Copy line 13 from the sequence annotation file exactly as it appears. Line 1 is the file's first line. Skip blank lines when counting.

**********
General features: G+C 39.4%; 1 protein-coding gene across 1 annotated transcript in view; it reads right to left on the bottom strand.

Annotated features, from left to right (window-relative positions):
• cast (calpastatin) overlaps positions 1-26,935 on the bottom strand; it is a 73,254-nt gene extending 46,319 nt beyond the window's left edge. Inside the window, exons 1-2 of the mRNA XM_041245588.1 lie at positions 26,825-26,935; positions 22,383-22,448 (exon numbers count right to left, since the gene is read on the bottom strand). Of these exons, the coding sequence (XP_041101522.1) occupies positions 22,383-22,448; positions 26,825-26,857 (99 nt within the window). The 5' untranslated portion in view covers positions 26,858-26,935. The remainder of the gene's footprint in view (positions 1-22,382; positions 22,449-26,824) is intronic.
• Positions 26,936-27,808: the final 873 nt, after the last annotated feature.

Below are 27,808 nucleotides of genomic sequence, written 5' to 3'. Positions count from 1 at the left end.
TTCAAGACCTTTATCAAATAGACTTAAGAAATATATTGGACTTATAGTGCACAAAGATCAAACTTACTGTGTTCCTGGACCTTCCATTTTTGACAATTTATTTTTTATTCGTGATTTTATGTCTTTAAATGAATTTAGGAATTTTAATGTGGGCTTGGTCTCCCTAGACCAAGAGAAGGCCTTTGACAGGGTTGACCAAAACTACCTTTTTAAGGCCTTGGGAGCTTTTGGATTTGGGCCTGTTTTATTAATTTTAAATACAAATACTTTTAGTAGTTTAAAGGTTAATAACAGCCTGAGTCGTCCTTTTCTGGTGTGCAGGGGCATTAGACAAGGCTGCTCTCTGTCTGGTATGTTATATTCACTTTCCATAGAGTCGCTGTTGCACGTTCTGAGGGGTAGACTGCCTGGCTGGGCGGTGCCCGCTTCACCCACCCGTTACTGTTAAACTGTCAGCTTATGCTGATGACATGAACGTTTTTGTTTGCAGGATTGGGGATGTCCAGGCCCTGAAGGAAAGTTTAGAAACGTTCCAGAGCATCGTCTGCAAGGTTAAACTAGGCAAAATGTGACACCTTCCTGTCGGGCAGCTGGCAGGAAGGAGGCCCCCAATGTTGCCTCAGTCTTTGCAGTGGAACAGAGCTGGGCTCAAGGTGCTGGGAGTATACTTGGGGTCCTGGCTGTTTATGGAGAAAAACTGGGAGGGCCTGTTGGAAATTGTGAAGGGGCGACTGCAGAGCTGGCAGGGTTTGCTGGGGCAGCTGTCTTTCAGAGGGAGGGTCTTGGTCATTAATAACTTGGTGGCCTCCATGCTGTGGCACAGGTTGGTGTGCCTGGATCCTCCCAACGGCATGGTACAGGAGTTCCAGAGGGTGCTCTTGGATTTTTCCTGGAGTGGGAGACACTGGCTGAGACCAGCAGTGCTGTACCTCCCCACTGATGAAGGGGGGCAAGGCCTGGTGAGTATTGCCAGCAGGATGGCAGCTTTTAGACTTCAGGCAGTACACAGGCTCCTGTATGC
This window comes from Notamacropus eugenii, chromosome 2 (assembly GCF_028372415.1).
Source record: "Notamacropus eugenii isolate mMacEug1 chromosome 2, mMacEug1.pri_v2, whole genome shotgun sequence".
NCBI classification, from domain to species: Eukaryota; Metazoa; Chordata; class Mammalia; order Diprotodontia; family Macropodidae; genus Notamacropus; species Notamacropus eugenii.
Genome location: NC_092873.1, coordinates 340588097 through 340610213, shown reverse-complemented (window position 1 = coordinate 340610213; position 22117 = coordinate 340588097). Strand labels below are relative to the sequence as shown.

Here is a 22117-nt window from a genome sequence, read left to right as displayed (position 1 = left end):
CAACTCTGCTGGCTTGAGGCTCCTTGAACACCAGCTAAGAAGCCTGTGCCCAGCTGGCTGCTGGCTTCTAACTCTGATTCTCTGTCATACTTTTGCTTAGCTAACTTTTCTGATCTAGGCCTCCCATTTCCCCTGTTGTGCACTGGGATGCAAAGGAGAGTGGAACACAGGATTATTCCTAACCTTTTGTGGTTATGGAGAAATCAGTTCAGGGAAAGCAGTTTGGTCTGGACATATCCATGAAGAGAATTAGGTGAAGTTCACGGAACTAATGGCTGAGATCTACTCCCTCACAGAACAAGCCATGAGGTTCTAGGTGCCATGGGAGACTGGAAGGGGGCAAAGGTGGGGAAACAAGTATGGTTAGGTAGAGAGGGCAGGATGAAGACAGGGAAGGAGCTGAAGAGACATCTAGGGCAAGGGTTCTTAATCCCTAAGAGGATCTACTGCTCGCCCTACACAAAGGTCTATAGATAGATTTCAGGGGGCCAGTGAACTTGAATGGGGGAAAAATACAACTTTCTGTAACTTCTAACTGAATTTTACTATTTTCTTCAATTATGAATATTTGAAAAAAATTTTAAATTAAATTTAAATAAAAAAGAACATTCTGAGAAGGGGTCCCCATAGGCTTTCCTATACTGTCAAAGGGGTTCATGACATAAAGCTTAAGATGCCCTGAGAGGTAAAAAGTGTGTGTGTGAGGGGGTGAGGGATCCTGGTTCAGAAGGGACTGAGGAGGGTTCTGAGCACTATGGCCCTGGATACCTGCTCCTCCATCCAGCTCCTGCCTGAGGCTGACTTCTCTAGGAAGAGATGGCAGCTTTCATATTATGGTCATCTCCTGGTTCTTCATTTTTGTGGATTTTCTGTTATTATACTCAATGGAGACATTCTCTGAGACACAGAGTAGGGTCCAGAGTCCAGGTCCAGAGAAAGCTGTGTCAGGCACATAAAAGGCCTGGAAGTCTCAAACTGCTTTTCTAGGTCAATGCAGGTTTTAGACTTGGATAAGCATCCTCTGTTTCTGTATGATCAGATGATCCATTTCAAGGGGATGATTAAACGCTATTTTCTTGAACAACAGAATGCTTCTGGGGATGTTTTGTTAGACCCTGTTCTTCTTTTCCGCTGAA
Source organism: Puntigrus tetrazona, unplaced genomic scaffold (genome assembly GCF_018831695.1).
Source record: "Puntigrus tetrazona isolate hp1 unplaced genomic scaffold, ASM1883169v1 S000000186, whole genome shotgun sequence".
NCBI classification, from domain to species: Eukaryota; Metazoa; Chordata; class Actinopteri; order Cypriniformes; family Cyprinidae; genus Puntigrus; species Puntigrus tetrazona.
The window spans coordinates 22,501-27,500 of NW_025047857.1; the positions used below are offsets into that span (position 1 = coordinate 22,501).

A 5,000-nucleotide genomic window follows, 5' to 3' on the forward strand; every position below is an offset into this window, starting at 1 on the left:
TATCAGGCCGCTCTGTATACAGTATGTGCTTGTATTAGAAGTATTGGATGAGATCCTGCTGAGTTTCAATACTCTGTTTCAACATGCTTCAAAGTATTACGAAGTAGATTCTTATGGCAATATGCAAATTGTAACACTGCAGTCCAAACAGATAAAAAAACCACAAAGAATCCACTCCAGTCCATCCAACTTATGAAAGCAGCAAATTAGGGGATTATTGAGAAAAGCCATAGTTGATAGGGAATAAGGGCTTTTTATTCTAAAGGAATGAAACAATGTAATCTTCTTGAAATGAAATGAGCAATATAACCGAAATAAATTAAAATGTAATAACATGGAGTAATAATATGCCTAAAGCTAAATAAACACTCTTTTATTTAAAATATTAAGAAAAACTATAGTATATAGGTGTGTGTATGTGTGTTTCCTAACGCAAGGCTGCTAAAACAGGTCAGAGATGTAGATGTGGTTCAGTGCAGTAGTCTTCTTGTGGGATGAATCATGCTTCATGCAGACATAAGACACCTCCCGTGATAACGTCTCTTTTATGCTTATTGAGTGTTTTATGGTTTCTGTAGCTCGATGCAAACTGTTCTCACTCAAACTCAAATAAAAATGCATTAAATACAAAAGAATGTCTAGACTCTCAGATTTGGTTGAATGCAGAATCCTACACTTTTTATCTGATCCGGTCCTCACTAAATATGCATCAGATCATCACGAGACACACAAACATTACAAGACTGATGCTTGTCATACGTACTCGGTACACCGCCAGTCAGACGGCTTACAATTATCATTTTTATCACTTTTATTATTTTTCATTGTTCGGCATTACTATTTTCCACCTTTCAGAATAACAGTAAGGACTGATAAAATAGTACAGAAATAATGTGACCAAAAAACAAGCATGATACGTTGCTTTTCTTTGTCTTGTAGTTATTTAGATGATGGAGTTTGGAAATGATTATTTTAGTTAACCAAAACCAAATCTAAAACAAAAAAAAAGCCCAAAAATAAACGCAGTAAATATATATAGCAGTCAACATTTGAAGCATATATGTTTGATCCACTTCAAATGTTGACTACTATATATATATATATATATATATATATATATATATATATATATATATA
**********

Source organism: Puntigrus tetrazona, unplaced genomic scaffold (genome assembly GCF_018831695.1).